Back in those days, all surgical operations were extremely dangerous and childbirth itself was a danger to both parties involved. It was in these days that abortion was legal, when a true threat was posed to the mother. However, when technology advanced and surgeries were no longer a threat to the recipient's safety - among these abortions - most states had already outlawed abortion and women were forced to receive unsafe, illegal abortions. In these abortions, not only were the children "murdered," but the woman's life was also put at a severe risk. Women did not let unjust laws stand in the way of their personal freedom; in the years leading up to Roe vs. Wade, more than one million women sought abortions from illegal providers.

Roe v. Wade Edit

In 1973, abortion was legal in 1/3 of states, all of which had repealed their wrongful anti-abortion laws. However, federal law did not prohibit states from having laws criminalizing abortion. All that changed when one brave woman, Norma McCorvey, stood up and challenged these unjust, intrusive abortion laws. Under the alias of Jane Roe, McCorvey argued that laws in Texas outlawing abortion were unconstitutional. She presented this case to the Supreme Court. Her challenger was Henry Wade, the D.A. of Dallas.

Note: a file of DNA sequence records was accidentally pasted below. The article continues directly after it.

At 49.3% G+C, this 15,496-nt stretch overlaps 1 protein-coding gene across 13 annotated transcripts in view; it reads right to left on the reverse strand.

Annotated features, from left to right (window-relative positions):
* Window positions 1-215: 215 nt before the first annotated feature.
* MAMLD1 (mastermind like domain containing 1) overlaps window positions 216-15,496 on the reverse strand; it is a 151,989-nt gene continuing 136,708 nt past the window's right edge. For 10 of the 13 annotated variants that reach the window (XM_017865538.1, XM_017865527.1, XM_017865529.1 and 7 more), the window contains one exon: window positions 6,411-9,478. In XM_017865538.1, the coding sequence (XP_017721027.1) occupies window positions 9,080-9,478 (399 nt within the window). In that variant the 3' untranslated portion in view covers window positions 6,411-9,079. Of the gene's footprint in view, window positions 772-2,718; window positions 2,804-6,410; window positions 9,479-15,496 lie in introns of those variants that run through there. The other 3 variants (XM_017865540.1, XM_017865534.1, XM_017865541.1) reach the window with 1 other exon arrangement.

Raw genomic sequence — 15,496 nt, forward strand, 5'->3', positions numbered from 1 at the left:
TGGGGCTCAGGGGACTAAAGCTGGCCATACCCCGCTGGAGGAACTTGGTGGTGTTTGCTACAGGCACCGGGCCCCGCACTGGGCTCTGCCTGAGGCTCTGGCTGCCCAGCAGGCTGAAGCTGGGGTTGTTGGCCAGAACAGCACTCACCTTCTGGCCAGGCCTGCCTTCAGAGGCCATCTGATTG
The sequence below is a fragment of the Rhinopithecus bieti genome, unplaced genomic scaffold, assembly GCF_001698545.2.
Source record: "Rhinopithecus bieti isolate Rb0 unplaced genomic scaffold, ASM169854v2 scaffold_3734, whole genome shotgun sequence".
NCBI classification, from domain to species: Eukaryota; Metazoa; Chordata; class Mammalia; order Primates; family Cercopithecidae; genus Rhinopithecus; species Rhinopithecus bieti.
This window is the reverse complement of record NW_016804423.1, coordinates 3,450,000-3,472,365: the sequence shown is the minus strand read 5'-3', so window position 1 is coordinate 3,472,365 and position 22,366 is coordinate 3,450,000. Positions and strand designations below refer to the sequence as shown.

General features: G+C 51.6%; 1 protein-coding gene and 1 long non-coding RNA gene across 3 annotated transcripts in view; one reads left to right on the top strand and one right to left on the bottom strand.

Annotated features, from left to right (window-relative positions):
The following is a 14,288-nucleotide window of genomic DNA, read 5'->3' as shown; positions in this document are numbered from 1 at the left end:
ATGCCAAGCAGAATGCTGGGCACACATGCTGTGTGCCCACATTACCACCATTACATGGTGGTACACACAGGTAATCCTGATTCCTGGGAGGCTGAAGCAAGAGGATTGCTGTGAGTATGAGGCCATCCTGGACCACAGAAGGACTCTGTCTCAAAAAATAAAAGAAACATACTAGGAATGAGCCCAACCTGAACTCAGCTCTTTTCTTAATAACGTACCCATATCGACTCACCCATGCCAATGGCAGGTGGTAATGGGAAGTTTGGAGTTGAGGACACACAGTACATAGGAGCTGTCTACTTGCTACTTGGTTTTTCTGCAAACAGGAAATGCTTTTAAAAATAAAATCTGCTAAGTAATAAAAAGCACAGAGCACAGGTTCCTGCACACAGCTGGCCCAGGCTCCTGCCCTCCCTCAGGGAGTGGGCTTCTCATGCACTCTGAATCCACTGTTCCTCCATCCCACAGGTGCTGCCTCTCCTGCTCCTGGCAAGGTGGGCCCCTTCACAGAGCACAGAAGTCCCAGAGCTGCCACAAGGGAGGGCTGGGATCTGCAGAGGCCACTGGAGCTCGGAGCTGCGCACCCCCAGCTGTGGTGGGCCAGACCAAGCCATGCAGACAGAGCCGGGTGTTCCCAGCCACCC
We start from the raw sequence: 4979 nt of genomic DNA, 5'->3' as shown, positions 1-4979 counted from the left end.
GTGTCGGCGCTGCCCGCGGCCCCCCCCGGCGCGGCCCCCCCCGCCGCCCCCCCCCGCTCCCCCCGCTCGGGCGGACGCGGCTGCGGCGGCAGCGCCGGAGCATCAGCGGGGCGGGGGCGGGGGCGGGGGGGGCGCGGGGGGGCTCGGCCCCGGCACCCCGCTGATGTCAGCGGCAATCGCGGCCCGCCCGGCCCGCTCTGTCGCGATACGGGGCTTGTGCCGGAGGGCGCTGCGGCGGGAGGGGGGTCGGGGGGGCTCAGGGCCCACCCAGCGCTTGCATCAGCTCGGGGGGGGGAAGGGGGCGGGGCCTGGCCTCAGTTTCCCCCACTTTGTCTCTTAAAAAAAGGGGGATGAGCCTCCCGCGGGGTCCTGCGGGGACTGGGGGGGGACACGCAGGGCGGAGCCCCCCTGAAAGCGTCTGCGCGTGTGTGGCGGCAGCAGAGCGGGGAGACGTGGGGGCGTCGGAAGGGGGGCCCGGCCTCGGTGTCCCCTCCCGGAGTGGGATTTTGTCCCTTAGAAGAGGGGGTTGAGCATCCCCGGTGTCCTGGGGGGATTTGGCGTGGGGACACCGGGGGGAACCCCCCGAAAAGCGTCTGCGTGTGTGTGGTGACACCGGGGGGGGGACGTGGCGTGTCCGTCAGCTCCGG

The Court found in favor of Roe by an overwhelming majority; seven justices supported the national legalization of abortion while only two opposed. Finding that the 14th amendment guarantees a right to privacy which extends to a woman's right to have an abortion, the Supreme Court declared that from that day forth, no woman in the U.S.A. could be refused an abortion by state governments in her first two trimesters.

 Modern debate Edit

Although Roe v. Wade legalized abortion nationwide, abortion is still the most hotly contested social issue in modern politics. Those in favor of a woman's undying right to choose whether or not to have her child call themselves pro-choice; opposers identify as pro-life. Many politicians support a Constitutional amendment banning abortion in its entirety. Many measures have already been taken to prevent a woman from having an abortion, such as forcing a woman to have a sonogram before having an abortion (though this is only present in some states). Americans must never allow for such an unjust amendment to be passed.

Abortion and Breast CancerEdit

Many conservatives claim that having an abortion can lead to breast cancer. These claims are not at all rooted in fact, however, in five states, doctors have to tell women seeking abortions that having an abortion increses their risk for breast cancer. [1] However, there is no evidence to suppport this claim, and the national cancer institute has stated that there is no connection between having an abortion and developing breast cancer. [2]

External links Edit

RefrencesEdit